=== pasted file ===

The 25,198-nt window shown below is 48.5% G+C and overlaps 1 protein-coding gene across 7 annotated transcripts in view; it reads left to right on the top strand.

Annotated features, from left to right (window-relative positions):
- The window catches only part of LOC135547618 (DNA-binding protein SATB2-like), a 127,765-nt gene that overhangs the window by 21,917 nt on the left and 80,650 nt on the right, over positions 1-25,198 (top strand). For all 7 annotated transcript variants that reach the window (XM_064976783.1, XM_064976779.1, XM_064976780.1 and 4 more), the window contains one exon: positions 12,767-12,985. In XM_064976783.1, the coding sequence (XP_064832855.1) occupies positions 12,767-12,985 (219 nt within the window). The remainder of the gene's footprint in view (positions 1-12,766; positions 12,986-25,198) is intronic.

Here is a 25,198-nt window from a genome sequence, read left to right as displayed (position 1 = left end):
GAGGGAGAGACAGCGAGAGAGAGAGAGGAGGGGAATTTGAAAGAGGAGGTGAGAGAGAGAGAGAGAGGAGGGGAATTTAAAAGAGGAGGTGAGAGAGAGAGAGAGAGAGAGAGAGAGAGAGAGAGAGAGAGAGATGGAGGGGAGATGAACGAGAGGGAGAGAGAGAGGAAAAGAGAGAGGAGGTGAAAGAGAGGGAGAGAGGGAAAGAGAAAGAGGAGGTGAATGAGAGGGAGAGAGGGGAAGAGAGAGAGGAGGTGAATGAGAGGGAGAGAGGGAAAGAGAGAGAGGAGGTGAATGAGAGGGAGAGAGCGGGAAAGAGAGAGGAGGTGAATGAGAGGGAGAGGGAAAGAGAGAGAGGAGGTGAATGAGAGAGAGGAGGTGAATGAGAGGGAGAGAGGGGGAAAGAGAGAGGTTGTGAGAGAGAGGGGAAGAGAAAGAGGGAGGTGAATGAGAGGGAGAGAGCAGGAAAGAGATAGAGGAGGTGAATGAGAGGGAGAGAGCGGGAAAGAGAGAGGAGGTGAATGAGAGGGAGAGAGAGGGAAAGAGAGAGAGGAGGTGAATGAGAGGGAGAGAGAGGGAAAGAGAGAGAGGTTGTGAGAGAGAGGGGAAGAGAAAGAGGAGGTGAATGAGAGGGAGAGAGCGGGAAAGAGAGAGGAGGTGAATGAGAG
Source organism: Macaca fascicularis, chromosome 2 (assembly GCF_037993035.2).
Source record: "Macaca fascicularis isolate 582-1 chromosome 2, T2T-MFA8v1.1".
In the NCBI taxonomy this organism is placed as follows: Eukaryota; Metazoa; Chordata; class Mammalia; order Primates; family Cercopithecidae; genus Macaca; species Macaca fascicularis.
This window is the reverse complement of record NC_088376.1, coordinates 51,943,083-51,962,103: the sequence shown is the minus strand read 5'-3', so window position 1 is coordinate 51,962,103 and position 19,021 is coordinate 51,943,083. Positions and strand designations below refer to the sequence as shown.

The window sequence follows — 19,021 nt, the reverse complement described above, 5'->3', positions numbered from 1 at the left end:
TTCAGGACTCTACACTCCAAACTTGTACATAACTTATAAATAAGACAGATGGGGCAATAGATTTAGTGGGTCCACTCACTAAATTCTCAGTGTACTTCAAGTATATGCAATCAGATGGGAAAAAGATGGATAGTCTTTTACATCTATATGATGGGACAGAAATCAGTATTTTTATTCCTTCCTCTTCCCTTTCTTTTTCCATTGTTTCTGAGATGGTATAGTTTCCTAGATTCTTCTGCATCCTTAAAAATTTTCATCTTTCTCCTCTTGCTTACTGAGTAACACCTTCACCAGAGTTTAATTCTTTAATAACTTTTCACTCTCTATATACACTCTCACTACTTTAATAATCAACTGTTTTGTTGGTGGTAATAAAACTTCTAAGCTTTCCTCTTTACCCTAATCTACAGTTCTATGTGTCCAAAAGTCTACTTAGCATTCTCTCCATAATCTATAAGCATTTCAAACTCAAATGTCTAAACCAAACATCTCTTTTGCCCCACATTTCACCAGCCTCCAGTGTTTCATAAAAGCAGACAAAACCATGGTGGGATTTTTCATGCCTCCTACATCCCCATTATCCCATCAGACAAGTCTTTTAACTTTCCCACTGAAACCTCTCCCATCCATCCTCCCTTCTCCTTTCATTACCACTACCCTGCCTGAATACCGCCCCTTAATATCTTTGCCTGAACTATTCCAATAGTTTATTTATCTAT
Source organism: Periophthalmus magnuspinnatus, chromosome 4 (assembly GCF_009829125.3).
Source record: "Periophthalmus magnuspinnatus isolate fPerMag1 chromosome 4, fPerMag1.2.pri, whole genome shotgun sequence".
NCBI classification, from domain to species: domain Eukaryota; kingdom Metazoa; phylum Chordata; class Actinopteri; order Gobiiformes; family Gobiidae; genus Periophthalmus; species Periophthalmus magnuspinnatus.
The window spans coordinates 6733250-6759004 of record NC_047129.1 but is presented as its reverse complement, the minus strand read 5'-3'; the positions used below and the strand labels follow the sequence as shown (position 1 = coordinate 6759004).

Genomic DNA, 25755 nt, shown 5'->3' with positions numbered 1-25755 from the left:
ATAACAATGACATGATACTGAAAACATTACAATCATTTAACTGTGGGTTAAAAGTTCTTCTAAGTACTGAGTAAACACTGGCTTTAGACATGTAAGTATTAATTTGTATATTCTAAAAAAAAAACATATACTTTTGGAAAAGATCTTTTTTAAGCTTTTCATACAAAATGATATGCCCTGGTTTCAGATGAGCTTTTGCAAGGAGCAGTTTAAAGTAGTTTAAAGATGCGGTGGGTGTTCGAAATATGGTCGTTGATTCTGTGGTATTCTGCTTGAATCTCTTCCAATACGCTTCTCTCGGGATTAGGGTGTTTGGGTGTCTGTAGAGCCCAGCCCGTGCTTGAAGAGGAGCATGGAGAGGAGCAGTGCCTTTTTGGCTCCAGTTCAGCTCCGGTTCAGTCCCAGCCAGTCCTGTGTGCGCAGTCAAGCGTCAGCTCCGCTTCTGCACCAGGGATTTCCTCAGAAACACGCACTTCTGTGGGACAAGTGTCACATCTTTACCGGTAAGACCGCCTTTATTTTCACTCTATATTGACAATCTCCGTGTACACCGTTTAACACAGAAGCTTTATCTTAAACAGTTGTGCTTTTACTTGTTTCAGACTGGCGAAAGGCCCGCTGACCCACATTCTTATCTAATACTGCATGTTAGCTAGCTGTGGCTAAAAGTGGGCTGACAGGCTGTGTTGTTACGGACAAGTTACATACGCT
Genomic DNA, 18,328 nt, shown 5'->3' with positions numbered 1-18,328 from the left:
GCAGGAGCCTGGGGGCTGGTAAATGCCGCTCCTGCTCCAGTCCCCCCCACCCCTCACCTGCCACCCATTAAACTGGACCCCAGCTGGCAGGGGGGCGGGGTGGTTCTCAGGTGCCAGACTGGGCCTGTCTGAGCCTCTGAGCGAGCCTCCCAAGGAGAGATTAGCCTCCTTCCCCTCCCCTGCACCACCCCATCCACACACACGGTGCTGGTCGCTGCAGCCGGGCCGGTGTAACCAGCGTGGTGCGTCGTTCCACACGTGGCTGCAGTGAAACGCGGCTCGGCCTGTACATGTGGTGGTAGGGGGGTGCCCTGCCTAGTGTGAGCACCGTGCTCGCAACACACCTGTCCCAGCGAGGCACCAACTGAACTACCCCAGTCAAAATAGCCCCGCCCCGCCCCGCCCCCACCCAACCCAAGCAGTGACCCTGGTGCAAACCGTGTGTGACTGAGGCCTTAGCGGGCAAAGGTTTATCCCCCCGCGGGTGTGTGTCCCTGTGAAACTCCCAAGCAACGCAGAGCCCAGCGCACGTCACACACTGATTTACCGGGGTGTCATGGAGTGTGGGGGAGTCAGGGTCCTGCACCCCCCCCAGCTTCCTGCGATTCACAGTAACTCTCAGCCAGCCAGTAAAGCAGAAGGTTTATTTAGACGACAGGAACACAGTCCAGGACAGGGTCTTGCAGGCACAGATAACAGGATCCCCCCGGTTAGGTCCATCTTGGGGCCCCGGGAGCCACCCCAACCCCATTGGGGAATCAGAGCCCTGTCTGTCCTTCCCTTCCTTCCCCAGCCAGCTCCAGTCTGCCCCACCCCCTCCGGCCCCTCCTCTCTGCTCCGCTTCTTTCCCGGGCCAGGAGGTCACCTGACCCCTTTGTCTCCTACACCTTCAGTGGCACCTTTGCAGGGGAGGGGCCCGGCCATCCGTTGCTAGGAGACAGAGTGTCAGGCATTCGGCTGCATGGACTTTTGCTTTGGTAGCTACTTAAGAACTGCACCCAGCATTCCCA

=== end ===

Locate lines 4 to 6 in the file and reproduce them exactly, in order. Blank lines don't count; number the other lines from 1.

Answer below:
Here is a 25,198-nt window from a genome sequence, read left to right as displayed (position 1 = left end):
GAGGGAGAGACAGCGAGAGAGAGAGAGGAGGGGAATTTGAAAGAGGAGGTGAGAGAGAGAGAGAGAGGAGGGGAATTTAAAAGAGGAGGTGAGAGAGAGAGAGAGAGAGAGAGAGAGAGAGAGAGAGAGAGAGATGGAGGGGAGATGAACGAGAGGGAGAGAGAGAGGAAAAGAGAGAGGAGGTGAAAGAGAGGGAGAGAGGGAAAGAGAAAGAGGAGGTGAATGAGAGGGAGAGAGGGGAAGAGAGAGAGGAGGTGAATGAGAGGGAGAGAGGGAAAGAGAGAGAGGAGGTGAATGAGAGGGAGAGAGCGGGAAAGAGAGAGGAGGTGAATGAGAGGGAGAGGGAAAGAGAGAGAGGAGGTGAATGAGAGAGAGGAGGTGAATGAGAGGGAGAGAGGGGGAAAGAGAGAGGTTGTGAGAGAGAGGGGAAGAGAAAGAGGGAGGTGAATGAGAGGGAGAGAGCAGGAAAGAGATAGAGGAGGTGAATGAGAGGGAGAGAGCGGGAAAGAGAGAGGAGGTGAATGAGAGGGAGAGAGAGGGAAAGAGAGAGAGGAGGTGAATGAGAGGGAGAGAGAGGGAAAGAGAGAGAGGTTGTGAGAGAGAGGGGAAGAGAAAGAGGAGGTGAATGAGAGGGAGAGAGCGGGAAAGAGAGAGGAGGTGAATGAGAG
Source organism: Macaca fascicularis, chromosome 2 (assembly GCF_037993035.2).